Placid surface at start of annual twin sessions can be deceptive
Not much obvious drama expected from this year’s meetings, but there are strong undercurrents at work
Five years ago, the two sessions were a time of surprises. Former Chongqing party chief Bo Xilai, a charismatic man heading for the very top, was fired a day after he was criticised by then premier Wen Jiabao.
This year’s annual double session kicked off on Friday afternoon, with the next party congress some nine months down the road. This time, the air smells somewhat different.
With new party rules that ban “inappropriate discussions about the party leadership”, and the official media still trumpeting the anointment of Xi as the “core” leader, not much drama is expected from the meetings.
The heavy security for the sessions will ensure they aren’t disturbed. As the usual Beijing smog descended, tourists going near Tiananmen Square had to have their ID cards scanned.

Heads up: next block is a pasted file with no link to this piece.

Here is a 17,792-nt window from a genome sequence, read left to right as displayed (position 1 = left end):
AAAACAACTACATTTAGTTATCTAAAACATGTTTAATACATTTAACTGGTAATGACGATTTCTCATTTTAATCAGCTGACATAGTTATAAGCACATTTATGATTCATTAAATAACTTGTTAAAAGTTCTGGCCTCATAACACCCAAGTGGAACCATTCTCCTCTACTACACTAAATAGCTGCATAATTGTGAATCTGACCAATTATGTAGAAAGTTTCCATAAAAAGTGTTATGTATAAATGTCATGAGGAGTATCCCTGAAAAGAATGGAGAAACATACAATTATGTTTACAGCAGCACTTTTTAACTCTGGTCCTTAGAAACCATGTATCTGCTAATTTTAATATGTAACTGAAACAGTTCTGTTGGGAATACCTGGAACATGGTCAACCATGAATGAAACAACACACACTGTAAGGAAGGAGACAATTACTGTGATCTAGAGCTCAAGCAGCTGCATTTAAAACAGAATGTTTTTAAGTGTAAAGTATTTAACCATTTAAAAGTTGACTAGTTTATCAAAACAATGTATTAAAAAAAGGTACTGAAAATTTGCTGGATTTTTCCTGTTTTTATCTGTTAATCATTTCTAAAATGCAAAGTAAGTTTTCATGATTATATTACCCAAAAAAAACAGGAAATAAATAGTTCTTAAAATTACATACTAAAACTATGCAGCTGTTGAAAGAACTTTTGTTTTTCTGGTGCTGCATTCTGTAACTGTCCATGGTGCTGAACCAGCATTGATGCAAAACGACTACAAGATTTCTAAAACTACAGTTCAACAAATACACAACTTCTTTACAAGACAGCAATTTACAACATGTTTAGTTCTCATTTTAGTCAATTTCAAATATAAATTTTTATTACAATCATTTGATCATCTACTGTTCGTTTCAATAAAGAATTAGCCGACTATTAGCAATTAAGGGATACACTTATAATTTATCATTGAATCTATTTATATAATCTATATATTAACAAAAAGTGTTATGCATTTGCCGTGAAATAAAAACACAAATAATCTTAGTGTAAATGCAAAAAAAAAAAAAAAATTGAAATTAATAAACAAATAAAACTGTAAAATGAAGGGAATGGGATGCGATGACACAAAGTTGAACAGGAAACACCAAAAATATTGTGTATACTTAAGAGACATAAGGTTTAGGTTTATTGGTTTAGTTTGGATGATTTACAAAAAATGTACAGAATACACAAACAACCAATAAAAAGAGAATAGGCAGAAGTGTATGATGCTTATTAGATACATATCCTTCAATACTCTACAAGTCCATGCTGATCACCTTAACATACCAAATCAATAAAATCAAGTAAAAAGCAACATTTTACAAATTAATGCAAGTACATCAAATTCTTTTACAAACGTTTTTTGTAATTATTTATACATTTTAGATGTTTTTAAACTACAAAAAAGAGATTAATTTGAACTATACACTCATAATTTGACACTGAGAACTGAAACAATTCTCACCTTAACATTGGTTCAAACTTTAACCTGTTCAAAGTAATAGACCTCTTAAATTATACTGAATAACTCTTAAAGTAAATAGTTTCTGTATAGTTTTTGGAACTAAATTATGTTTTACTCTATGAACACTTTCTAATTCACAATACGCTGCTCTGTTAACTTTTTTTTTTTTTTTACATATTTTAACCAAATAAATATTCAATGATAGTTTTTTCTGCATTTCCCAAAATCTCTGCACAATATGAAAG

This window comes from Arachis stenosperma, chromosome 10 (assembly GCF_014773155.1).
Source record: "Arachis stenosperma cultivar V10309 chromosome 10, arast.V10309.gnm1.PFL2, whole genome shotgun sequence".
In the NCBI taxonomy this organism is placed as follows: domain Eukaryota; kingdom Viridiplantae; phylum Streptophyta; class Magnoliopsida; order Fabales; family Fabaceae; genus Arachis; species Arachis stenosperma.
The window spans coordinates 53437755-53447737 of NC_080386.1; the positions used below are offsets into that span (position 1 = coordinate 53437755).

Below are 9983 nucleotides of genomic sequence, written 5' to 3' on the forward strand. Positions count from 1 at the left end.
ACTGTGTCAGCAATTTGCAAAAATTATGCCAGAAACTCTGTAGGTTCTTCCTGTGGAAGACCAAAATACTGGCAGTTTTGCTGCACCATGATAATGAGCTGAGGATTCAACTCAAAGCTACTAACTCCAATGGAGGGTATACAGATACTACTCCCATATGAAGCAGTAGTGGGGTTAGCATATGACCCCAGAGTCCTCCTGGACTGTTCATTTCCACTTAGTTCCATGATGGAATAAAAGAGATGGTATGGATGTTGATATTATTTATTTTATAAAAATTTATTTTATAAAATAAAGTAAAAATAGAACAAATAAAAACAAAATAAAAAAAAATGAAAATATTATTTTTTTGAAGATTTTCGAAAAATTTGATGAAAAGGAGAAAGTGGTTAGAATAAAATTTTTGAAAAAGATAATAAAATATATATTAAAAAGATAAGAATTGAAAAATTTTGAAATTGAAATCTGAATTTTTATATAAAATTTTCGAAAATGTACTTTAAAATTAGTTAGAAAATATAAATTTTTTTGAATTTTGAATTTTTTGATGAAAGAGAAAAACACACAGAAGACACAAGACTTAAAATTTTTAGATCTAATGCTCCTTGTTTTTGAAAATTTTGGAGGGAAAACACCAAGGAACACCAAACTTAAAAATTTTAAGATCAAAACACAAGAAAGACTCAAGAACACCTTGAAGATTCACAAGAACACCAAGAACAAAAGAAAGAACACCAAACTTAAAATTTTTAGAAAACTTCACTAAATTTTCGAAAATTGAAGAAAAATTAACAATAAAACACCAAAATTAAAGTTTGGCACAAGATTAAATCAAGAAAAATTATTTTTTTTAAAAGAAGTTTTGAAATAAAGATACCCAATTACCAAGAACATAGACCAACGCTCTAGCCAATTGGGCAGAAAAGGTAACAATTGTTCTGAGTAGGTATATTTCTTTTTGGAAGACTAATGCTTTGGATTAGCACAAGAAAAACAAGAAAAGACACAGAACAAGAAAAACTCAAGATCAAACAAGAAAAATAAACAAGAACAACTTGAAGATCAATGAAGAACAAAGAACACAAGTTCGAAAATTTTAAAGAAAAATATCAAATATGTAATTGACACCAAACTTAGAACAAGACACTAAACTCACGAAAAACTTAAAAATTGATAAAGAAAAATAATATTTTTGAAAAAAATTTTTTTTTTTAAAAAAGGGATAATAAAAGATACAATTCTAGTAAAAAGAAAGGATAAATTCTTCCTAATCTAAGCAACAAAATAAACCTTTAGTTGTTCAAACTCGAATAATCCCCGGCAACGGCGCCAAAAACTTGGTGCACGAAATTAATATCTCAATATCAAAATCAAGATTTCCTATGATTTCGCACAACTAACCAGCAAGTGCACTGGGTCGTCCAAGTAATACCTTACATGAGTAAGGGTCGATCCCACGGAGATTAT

Yet the country is not without uncertainties. Members of the Chinese People’s Political Consultative Conference have been talking about the unpredictable change US President Donald Trump will bring, as well as South Korea’s anti-missile defence scheme.
Elites in the education, business and culture sectors were throwing punches, though veiled ones, on the tightening of ideological control by the Communist Party.
With Hong Kong’s chief executive election less than a month away, political advisers from the city are also here. Most of them are from the group of only 1,200 Hongkongers eligible to vote in the election.
During the next two weeks, they will have plenty of chances for closed-door talks with Beijing officials. The delegates will also be holding unofficial gatherings with journalists, to test the waters of public opinion before they cast their votes representing seven million people.
As is the case every time the two sessions come around, the first day of the meetings is uneventful.
The delegates and officials try their best to dodge unflattering questions by journalists, or utter anything other than loyalty for the party. It’s still very hard to doorstep senior officials, even when they use the bathroom.
But beneath the seeming tedium and uninviting indifference, it’s still full of stories.
During the last few twin sessions, we saw senior officials investigated and never sent back to their home provinces.
We also saw the second-most-powerful military officer die under the cloud of a corruption inquiry.
A rule of thumb for all us journalists would be: always stay alert for the slightest signal, and be prepared for the big drama.